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I have a find command with multiple -exec arguments and would like the output (both stdout and stderr) for one of the commands to be suppressed. When I use &>/path/to/file, it sends the process to the background instead of redirecting output.

find /some/path -type f -exec sh -c 'scriptA.sh "$1"' _ "{}" \; -exec sh -c 'scriptB.sh "$1" &>/dev/null' _ "{}" \;

I found a way around it by using the command below (which also uses the '&' character), but I would like to know why it sends the process to the background instead of redirecting output like it normally would. So why does the command below work, but the one above does not?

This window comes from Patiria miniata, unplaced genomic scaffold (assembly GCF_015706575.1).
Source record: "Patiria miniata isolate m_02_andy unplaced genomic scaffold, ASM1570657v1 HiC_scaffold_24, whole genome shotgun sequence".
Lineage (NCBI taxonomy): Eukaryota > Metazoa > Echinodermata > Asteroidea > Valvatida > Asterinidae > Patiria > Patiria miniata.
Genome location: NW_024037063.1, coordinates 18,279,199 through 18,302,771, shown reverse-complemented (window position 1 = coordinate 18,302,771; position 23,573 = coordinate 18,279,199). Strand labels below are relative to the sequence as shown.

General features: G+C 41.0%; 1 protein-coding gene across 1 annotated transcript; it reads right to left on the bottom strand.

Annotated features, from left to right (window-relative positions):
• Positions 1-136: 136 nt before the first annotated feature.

find /some/path -type f -exec sh -c 'scriptA.sh "$1"' _ "{}" \; -exec sh -c 'scriptB.sh "$1" >/dev/null 2>&1' _ "{}" \;

Thanks!

2

The proper syntax to redirect is 2>&1. bash accepts the extended &> syntax, but the Bourne shell or ash variant you have invoked from find -exec does not.

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